We're living in some deeply weird times, which are presenting some unique challenges, none more
A couple balmy days notwithstanding, as I write this we’re back in the deep freeze. Hat and mittens to walk the dogs in the morning, windshield-scraping, car-warming, and yes, please to that mug of hot coffee. Just another winter in New England. If only all that cold were serving some greater purpose-and it may be! According to an Atlantic article, exposure to cold temperatures may help humans lose weight and maintain weight loss.
This theory originated from the research of Ray Cronise, a former materials science at NASA. During Michael Phelps’ 2008 Olympic gold medal streak, Cronise read that Phelps consumed up to 12,000 calories a day, more than five times the amount needed by an average adult and excessive even for an elite athlete. Cronise, who’d been trying to lose weight, was astonished. Even supposing a vigorous training routine, these numbers just didn’t make sense-until he factored in heat transfer. Phelps was burning all those calories maintaining his core body temperature in the chilly pool water.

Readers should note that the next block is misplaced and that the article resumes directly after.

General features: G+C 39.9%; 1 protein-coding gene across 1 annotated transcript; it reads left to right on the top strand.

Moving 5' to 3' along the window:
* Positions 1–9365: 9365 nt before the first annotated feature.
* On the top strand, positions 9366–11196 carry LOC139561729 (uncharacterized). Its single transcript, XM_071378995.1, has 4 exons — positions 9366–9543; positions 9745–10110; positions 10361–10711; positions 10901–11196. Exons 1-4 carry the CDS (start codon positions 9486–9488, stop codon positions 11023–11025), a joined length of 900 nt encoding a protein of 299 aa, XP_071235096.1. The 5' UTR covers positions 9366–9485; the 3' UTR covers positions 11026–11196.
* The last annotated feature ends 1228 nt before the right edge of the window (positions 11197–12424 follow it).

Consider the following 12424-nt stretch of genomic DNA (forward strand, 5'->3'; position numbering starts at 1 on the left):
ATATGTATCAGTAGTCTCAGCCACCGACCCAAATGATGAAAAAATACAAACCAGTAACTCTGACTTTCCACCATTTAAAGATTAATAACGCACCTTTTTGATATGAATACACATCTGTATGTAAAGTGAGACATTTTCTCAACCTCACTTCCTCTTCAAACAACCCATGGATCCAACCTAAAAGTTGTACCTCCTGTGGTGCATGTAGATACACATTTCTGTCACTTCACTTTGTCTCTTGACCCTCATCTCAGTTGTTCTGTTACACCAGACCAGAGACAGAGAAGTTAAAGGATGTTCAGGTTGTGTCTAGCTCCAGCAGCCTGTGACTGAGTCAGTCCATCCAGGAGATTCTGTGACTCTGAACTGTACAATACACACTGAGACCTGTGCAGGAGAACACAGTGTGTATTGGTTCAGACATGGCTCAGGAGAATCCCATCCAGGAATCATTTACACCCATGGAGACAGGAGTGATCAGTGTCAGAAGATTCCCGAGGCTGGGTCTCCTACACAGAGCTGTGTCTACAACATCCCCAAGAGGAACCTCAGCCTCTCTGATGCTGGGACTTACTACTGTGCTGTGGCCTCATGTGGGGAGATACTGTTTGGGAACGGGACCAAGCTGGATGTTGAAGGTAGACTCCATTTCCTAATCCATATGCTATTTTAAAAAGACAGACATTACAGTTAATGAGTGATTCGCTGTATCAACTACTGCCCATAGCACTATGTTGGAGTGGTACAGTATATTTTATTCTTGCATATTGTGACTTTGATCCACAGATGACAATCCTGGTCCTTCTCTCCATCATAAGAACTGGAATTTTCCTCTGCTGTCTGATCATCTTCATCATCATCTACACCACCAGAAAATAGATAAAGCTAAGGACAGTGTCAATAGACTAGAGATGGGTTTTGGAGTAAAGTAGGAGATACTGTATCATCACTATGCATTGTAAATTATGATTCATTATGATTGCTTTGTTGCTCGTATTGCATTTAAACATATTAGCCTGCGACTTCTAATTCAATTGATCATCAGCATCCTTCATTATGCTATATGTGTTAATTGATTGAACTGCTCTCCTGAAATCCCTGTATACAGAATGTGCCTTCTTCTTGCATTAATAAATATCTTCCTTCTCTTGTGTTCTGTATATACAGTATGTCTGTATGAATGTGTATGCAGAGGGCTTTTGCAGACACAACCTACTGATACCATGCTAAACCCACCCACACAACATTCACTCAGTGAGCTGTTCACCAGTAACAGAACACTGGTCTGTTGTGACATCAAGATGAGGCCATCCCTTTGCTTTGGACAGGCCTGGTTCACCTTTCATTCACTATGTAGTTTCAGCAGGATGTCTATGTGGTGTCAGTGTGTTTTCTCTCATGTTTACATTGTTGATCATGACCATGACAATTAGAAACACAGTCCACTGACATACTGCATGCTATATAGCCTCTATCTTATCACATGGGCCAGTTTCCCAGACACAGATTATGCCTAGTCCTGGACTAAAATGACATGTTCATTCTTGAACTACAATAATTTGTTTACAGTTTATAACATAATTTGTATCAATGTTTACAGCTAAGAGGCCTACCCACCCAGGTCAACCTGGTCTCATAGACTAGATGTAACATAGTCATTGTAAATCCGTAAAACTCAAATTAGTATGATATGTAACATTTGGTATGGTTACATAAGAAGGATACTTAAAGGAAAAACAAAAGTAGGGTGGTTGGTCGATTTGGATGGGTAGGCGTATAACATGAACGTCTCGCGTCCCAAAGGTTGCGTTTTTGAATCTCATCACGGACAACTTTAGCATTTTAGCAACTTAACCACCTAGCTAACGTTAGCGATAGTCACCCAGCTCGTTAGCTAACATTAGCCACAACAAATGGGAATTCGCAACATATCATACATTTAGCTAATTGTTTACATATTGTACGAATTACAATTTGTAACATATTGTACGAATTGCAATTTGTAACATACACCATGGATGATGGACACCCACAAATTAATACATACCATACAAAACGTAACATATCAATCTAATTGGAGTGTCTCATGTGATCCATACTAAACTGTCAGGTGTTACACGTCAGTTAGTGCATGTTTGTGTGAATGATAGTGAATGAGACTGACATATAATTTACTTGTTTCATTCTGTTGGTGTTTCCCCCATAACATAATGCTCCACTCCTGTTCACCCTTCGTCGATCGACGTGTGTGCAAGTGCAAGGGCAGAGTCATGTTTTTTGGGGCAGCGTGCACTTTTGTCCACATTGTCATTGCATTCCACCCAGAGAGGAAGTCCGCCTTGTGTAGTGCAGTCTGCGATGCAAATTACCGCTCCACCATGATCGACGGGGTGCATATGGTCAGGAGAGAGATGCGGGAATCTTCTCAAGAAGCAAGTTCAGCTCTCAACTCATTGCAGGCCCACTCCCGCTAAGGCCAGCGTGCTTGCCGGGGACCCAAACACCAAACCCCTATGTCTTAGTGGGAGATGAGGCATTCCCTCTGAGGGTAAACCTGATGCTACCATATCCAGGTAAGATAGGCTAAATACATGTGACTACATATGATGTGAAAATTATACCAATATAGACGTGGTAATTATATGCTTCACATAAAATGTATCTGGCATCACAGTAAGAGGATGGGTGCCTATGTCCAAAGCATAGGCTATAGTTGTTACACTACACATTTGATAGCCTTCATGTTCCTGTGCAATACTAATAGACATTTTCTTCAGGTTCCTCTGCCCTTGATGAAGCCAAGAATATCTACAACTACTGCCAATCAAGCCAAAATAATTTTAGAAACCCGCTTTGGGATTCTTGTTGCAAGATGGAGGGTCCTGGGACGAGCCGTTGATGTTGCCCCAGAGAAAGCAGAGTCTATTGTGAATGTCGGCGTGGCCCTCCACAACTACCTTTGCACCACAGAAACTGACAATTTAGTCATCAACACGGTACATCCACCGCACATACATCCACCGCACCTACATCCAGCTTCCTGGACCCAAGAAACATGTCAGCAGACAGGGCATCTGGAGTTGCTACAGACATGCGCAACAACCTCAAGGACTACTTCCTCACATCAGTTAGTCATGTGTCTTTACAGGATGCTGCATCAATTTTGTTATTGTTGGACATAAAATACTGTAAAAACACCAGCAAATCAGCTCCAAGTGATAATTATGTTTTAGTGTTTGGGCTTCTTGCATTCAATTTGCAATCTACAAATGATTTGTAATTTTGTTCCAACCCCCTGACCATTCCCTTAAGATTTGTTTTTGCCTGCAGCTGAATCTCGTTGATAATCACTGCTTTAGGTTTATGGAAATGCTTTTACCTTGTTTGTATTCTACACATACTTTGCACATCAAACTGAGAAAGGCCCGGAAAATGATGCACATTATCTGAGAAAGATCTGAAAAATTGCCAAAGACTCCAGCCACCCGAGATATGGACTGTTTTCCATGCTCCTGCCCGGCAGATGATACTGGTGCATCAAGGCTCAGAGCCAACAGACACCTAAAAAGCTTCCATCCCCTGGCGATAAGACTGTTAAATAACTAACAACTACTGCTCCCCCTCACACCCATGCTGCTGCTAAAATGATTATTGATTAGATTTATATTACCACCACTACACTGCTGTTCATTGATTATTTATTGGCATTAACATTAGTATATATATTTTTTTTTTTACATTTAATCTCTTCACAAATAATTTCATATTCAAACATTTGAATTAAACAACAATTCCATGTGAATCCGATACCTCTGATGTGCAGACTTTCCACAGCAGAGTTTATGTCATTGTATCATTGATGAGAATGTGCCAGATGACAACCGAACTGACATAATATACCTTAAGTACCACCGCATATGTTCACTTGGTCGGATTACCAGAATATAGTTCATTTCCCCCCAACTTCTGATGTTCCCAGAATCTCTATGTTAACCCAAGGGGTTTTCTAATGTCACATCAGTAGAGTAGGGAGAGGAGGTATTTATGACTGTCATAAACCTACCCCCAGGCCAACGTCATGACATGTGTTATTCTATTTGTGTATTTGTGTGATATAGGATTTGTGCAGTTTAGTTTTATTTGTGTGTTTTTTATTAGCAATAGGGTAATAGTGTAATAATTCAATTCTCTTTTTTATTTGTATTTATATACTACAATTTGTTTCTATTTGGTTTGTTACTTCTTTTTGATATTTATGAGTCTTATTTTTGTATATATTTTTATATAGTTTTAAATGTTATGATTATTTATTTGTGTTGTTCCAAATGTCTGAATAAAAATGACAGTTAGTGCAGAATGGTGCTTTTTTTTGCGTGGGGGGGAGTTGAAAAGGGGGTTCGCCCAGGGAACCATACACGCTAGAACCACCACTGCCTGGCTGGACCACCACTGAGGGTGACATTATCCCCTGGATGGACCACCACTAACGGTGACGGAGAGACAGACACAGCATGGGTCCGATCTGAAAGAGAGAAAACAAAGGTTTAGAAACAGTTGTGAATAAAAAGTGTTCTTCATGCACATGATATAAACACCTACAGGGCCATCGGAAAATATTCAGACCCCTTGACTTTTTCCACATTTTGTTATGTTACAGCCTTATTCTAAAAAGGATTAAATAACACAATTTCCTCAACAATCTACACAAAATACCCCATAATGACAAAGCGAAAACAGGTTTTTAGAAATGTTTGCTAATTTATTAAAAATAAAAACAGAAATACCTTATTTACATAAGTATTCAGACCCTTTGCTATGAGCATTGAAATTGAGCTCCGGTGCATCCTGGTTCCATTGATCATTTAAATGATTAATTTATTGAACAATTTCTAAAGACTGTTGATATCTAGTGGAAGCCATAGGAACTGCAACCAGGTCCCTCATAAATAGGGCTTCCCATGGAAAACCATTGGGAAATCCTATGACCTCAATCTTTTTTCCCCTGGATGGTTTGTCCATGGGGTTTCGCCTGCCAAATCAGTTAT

Cronise tested his theory with a regimen of cold showers and shirtless winter walks-and lost 26 pounds in 6 weeks. Subsequently, he has come to believe that the developed world’s obesity epidemic is partially caused by temperature control. Most humans exist in a closely-controlled environment. We spend the majority of our time indoors. If the natural temperature strays too far above or below our preferred seventy degrees, we change it. We adapt our environment instead of asking our bodies to adapt to it. We’ve become too comfortable.
While I’m not likely to don an ice vest or advocate shirtless winter walks anytime soon, I can certainly see the advantage of spending more time outside. And luckily, we have a wonderful resource for outside recreation right here on Grove Street! Grab your hat and mittens, throw a leash on the dog, and take a walk on the Southern New England Trunkline Trail, a 22-mile beauty that is one of the longest continuous trails in southern New England.
If you like what you see, consider joining us on Sunday, January 28 from 1-4 PM, when we’re hosting a fundraiser for the Franklin-Bellingham Rail Trail Committee. No cold showers, just lots of good wine and beer, nice people, and a chance to help preserve open space in our region.